A lesser effort, but not without its moments. So this is about a movie studio fixer (Josh Brolin). He’s about to inherit a big problem when the lead of the studio’s next big blockbuster (George Clooney) vanishes without a trace one afternoon on set. Now I know this is a movie that the Coens have been trying to get off the ground for literally years now. If you check the history on this, they first conceived it back to 2004, but they didn’t start putting it into production until 2013. Now its finally here, and the Coens are a pair of the most talented directors working today, so the craft is definitely present… but it still has a very disjointed feel to it, which makes total sense, given that it was shelved for over a decade.
Material can only stay fresh for so long.
Much like the great Woody Allen, actors will volunteer to work for significantly less than usual just for an opportunity to work with the Coens; they simply don’t make big budget movie, and their clout is enough to get actors to show up. And Hail, Caesar is about as star studded as movies get. In addition to Brolin and Clooney, there’s Tilda Swinton, Scarlett Johansson, and Ralph Fiennes. Even relatively big names like Jonah Hill, Frances McDormand, and Clancy Brown show up for remarkably small roles that couldn’t have taken much more than about a day to shoot. There are so many people here, it does end up feeling a little crowded. The biggest surprise for me was Alden Ehrenreich, an actor who I’ve seen previously, but not taken much note of until now. He has one of the biggest parts in here as an acting cowboy trying to take his talent to the next level, and his performance was the most committed in the movie. Of course, it doesn’t change what the standout part of the movie is: the Channing Tatum dance sequence. It’s a well choreographed five minute sequence, and it is like it was out of a stage musical, something not all that different from Anything Goes.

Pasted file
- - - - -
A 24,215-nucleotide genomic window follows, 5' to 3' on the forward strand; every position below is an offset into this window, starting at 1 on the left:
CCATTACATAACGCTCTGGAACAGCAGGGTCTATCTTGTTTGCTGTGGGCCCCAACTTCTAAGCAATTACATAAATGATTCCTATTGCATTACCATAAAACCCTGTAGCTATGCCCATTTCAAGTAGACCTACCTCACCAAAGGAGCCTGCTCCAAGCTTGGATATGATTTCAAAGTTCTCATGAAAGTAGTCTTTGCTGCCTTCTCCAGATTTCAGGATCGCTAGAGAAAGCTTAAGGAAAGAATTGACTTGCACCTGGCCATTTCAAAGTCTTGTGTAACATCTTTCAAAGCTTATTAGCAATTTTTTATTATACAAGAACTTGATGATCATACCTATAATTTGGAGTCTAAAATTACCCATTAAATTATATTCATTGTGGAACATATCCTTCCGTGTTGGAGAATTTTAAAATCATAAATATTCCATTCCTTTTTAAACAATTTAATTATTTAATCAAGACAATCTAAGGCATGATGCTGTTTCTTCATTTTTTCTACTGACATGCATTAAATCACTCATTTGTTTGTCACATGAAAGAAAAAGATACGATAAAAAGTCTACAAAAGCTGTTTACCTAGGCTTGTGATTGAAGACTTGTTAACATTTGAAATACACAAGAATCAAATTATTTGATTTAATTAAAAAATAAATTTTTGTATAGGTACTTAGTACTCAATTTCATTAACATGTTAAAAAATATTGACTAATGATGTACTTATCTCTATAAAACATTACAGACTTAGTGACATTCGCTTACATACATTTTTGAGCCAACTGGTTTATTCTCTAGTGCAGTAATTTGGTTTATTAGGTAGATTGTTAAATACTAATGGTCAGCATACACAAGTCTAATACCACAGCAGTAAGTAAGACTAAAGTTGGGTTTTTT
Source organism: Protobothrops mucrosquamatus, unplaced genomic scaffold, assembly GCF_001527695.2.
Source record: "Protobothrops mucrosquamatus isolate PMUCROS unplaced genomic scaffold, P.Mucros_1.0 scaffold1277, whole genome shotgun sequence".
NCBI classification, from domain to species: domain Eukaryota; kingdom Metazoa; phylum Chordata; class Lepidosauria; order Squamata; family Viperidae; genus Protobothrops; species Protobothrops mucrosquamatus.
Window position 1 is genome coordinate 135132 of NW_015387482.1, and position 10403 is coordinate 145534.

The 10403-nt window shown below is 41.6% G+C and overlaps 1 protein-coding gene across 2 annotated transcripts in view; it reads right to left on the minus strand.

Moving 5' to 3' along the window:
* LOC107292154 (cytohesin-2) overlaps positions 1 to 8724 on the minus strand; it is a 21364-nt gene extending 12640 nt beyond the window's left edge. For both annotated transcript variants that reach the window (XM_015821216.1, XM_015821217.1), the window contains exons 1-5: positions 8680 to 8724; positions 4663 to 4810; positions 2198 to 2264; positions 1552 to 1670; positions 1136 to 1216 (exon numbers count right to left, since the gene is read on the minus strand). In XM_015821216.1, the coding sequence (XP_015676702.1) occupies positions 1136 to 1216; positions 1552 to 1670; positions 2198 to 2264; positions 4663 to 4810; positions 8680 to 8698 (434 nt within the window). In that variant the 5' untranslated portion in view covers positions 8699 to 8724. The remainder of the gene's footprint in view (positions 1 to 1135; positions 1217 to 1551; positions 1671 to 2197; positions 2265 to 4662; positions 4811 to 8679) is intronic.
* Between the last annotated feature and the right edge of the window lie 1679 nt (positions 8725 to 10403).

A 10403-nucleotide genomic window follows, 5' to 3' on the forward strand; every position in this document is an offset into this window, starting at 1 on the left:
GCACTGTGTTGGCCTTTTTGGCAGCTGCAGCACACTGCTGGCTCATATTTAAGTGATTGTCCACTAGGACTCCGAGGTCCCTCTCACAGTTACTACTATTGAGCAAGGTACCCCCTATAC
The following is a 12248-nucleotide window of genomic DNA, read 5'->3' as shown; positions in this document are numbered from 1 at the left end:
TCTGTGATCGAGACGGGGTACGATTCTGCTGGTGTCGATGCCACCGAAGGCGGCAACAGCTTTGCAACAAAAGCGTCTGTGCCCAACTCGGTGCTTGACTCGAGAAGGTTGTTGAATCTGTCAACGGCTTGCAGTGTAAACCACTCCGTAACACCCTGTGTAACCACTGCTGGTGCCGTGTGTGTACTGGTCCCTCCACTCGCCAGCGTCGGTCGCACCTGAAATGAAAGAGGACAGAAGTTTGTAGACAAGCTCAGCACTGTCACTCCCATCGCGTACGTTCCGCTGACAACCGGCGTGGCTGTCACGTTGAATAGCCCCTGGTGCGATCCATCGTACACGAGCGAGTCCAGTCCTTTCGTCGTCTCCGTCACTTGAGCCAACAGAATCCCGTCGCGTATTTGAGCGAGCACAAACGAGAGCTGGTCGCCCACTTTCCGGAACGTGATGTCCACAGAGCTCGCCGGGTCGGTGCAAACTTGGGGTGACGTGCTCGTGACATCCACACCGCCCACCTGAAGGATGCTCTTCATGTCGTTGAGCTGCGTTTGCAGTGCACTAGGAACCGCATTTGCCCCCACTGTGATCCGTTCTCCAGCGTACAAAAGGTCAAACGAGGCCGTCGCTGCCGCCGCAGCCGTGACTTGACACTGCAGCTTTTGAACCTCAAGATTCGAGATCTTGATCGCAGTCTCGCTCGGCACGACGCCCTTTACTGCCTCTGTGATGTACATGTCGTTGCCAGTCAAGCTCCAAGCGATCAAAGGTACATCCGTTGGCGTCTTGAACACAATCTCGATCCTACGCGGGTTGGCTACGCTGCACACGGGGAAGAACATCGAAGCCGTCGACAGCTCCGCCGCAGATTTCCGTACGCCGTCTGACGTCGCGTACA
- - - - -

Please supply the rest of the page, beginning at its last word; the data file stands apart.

I’m telling you, ever since The Eagle in 2011, Chan Man can do no wrong.
I’m just happy to get a new Coens move, and while I am an admitted rabid fan, I have to say that this is in the very bottom of their library, which is still better than most. The story just is not the strongest, and it ends up feeling like a collection of loosely connected scenes rather than one fully conceived idea. It’s a farcical tale, and it’s the type where one would call a car a jalopy. It feels like it exists in the same universe as Barton Fink, a film that I feel is still criminally underappreciated. Hail, Caeser is good, not great, and I can only give it a low recommendation, and you probably have to be a die hard Coen fan like myself for this to be worth your while.
Hail, Caesar! (2016) ***1/2
– Critic for Hire